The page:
Larry Willoughby, A&R Executive Who Signed Luke Bryan, Dies of COVID-19
Luke Bryan is mourning the death of an integral figure in his career: Larry Willoughby, the A&R executive who helped the now-superstar get his deal with Capitol Records, died on Thursday (Jan. 14) of COVID-19, Bryan reports.
"This guy believed in me and rolled the dice on a goofy boy from Georgia," Bryan writes of Willoughby on Instagram, alongside an undated photo of the two together. "He was very key and critical in getting me my record deal at Capitol Records."
In 2016, singer Kelleigh Bannen learned more of the story in an episode of her This Nashville Life podcast. Autumn House Tallant, an A&R executive who worked under Willoughby and helped sign Bryan, Dierks Bentley and Eric Church, tells Bannen that Capitol had passed on the aspiring star twice before inking a record deal with him.
"We knew he was talented and there was something there, but the music wasn't always quite right," Tallant remembers (quote via Country Living). But when she ran into Bryan later out in Nashville, "he was telling me a story about his [now-wife] Caroline, and I remember watching him and thinking, 'Oh, he's got it. He has got it.'
"He was funny and charming. He just had this star power," Tallant continues. And when she approached Willoughby about her hunch, he shared the same feeling.
"I came back to the office and said to Larry, 'Remember that guy, Luke Bryan?'" Tallant recounts. "And he said, 'Oh my goodness, I had the same experience playing poker with him, and we should sign him.'"
"He was a great artist, songwriter and a hell of an (sic) song guy," Bryan adds. "Thank you for believing in me Larry Willoughby. You will be missed. I love you buddy."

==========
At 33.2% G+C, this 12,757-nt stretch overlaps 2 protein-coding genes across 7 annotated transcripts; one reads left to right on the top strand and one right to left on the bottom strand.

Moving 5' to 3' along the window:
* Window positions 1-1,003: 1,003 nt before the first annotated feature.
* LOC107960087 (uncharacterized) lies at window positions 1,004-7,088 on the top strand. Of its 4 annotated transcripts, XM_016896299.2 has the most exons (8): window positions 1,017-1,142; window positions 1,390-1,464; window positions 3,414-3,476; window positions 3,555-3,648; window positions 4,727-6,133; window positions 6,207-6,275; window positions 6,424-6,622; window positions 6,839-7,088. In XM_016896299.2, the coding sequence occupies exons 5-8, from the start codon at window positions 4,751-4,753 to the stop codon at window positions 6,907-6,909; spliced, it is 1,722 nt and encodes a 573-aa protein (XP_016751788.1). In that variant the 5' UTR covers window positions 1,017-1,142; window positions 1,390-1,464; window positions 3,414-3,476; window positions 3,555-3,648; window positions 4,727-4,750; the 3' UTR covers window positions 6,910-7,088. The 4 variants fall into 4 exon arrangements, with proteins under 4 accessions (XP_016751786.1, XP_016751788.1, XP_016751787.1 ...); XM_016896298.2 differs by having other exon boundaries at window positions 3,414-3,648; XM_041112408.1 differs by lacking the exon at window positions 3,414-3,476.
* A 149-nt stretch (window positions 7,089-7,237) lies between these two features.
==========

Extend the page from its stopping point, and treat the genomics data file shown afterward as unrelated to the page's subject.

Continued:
According to CMT, Willoughby was also interested in signing Jason Aldean in late 1998, when he was working for MCA Records. Aldean would later sign with Capitol -- Willoughby was working there by that point -- but was dropped from the label before releasing any music.
A native Texan, Willoughby released one album of his own, 1984's Building Bridges, with Atlantic Records. Rodney Crowell, who is Willoughby's cousin, produced the project.
Of Building Bridges' three singles, the title track is the only one to have charted -- but, a number of other famous names have sung Willoughby's songs. Eddy Raven, for example, covered "Heart on the Line (Operator, Operator)" and turned it into a Top 10 hit in 1985; the Oak Ridge Boys also recorded the song in 1983.
Brooks & Dunn, meanwhile, turned "Building Bridges" into a Grammy-nominated, Top 5 single in 2006. Their version of the song features guest vocals from Vince Gill and Sheryl Crow and was nominated for Musical Event of the Year at the CMA Awards and Best Country Collaboration With Vocals at the Grammys.
Further details about Willoughby's death have not yet been made available.